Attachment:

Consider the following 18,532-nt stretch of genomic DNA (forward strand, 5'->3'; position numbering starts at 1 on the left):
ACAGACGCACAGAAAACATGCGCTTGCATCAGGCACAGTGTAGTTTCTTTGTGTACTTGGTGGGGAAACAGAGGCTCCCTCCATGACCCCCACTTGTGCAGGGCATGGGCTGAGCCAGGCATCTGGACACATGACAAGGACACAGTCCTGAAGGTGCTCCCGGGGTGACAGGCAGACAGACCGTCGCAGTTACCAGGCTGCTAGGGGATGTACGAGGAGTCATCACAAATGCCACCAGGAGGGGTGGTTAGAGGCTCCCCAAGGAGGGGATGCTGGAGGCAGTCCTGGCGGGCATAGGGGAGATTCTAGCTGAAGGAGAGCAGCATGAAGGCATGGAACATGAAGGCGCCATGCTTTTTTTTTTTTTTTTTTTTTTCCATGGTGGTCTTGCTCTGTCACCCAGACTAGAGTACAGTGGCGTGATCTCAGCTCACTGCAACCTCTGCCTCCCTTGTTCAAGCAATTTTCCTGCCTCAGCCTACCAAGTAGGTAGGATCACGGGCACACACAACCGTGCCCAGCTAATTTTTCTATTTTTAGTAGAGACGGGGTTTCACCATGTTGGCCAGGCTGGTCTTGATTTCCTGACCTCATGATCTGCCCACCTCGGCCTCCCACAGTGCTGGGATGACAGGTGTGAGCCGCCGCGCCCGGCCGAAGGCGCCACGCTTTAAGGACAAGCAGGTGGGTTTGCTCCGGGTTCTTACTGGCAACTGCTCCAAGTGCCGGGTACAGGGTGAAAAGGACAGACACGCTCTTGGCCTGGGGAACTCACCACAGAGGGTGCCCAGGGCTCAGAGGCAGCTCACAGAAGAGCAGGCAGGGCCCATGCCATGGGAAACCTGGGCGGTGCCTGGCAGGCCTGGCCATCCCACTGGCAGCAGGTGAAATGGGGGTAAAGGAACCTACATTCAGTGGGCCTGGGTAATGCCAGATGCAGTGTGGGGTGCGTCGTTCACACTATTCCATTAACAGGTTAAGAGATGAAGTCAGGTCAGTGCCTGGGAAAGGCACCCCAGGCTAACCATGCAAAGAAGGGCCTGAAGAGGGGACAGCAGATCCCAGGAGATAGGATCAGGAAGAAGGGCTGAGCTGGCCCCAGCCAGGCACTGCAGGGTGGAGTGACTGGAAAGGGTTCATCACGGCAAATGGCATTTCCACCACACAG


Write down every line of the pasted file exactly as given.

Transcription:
Consider the following 18,532-nt stretch of genomic DNA (forward strand, 5'->3'; position numbering starts at 1 on the left):
ACAGACGCACAGAAAACATGCGCTTGCATCAGGCACAGTGTAGTTTCTTTGTGTACTTGGTGGGGAAACAGAGGCTCCCTCCATGACCCCCACTTGTGCAGGGCATGGGCTGAGCCAGGCATCTGGACACATGACAAGGACACAGTCCTGAAGGTGCTCCCGGGGTGACAGGCAGACAGACCGTCGCAGTTACCAGGCTGCTAGGGGATGTACGAGGAGTCATCACAAATGCCACCAGGAGGGGTGGTTAGAGGCTCCCCAAGGAGGGGATGCTGGAGGCAGTCCTGGCGGGCATAGGGGAGATTCTAGCTGAAGGAGAGCAGCATGAAGGCATGGAACATGAAGGCGCCATGCTTTTTTTTTTTTTTTTTTTTTTCCATGGTGGTCTTGCTCTGTCACCCAGACTAGAGTACAGTGGCGTGATCTCAGCTCACTGCAACCTCTGCCTCCCTTGTTCAAGCAATTTTCCTGCCTCAGCCTACCAAGTAGGTAGGATCACGGGCACACACAACCGTGCCCAGCTAATTTTTCTATTTTTAGTAGAGACGGGGTTTCACCATGTTGGCCAGGCTGGTCTTGATTTCCTGACCTCATGATCTGCCCACCTCGGCCTCCCACAGTGCTGGGATGACAGGTGTGAGCCGCCGCGCCCGGCCGAAGGCGCCACGCTTTAAGGACAAGCAGGTGGGTTTGCTCCGGGTTCTTACTGGCAACTGCTCCAAGTGCCGGGTACAGGGTGAAAAGGACAGACACGCTCTTGGCCTGGGGAACTCACCACAGAGGGTGCCCAGGGCTCAGAGGCAGCTCACAGAAGAGCAGGCAGGGCCCATGCCATGGGAAACCTGGGCGGTGCCTGGCAGGCCTGGCCATCCCACTGGCAGCAGGTGAAATGGGGGTAAAGGAACCTACATTCAGTGGGCCTGGGTAATGCCAGATGCAGTGTGGGGTGCGTCGTTCACACTATTCCATTAACAGGTTAAGAGATGAAGTCAGGTCAGTGCCTGGGAAAGGCACCCCAGGCTAACCATGCAAAGAAGGGCCTGAAGAGGGGACAGCAGATCCCAGGAGATAGGATCAGGAAGAAGGGCTGAGCTGGCCCCAGCCAGGCACTGCAGGGTGGAGTGACTGGAAAGGGTTCATCACGGCAAATGGCATTTCCACCACACAG